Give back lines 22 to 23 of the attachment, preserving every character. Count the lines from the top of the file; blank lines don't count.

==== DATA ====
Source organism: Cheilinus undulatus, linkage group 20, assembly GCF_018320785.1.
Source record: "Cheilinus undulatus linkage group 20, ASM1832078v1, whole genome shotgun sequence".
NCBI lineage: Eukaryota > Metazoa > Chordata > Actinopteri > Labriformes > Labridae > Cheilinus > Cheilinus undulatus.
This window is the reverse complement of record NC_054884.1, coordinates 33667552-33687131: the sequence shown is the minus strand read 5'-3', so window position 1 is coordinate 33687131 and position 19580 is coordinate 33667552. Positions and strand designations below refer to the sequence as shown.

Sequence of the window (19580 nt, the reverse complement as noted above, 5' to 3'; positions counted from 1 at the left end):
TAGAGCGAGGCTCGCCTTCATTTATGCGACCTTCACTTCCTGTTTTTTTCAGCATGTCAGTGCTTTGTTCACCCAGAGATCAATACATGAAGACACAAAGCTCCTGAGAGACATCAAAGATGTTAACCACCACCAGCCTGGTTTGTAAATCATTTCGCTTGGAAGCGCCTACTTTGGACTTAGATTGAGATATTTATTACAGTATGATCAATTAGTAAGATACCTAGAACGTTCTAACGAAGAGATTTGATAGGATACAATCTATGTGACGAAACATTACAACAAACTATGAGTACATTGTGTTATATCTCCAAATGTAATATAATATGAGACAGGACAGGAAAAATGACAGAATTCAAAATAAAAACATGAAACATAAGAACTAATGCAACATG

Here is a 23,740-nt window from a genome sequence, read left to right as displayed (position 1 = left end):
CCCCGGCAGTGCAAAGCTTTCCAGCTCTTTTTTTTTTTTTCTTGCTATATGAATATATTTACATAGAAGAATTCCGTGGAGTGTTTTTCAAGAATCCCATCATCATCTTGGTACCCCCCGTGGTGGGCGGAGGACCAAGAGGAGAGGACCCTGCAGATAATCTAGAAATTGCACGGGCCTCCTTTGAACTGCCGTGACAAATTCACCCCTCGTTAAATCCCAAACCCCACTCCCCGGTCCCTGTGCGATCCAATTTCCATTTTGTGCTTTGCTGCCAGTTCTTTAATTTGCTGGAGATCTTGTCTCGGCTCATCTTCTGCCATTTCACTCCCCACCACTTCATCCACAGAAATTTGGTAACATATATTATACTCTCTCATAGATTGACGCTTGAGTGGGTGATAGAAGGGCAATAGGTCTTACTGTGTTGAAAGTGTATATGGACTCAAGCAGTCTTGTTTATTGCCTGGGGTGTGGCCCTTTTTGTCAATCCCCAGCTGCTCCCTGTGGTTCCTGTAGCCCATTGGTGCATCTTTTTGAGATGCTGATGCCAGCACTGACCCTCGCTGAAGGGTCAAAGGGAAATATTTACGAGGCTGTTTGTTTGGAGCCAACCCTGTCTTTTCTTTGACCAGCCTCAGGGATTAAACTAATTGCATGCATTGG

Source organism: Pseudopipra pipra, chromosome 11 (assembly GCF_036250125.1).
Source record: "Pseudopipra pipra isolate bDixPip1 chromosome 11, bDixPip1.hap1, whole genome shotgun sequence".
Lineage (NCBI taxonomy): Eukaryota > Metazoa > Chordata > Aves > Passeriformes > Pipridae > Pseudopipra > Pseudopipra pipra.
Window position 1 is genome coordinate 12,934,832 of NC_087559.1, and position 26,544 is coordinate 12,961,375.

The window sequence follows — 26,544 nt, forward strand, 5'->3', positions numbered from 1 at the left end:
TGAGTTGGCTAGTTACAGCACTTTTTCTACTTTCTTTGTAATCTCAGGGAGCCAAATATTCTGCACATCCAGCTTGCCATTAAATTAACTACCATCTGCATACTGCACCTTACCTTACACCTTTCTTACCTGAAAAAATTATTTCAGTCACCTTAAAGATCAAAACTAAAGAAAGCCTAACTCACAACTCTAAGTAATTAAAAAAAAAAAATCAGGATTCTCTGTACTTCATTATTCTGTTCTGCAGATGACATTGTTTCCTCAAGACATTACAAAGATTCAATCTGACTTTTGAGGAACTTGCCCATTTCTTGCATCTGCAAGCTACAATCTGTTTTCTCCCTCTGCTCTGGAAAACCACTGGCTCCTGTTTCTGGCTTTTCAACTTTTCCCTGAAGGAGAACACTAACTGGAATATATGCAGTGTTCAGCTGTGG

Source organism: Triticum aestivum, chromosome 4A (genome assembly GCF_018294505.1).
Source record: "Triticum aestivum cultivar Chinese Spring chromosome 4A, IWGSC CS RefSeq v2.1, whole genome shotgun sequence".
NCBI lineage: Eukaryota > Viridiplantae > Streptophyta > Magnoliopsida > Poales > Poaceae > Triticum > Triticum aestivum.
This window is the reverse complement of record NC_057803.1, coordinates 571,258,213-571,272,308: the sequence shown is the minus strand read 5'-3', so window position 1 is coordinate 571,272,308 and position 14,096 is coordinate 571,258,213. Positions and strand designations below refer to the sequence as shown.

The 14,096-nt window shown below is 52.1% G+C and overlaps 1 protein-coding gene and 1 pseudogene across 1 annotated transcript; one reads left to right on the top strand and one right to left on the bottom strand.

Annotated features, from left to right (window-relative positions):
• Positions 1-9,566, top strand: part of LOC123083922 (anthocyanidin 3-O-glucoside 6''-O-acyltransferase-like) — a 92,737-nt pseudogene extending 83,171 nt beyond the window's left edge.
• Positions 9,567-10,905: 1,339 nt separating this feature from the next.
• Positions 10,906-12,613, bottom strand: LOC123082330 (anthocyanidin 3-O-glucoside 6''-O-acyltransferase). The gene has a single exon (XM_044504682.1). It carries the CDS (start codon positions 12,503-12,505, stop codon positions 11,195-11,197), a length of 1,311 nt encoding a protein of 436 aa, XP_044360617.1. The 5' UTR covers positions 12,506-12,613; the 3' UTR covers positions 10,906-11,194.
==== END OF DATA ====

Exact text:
• Positions 9,567-10,905: 1,339 nt separating this feature from the next.
• Positions 10,906-12,613, bottom strand: LOC123082330 (anthocyanidin 3-O-glucoside 6''-O-acyltransferase). The gene has a single exon (XM_044504682.1). It carries the CDS (start codon positions 12,503-12,505, stop codon positions 11,195-11,197), a length of 1,311 nt encoding a protein of 436 aa, XP_044360617.1. The 5' UTR covers positions 12,506-12,613; the 3' UTR covers positions 10,906-11,194.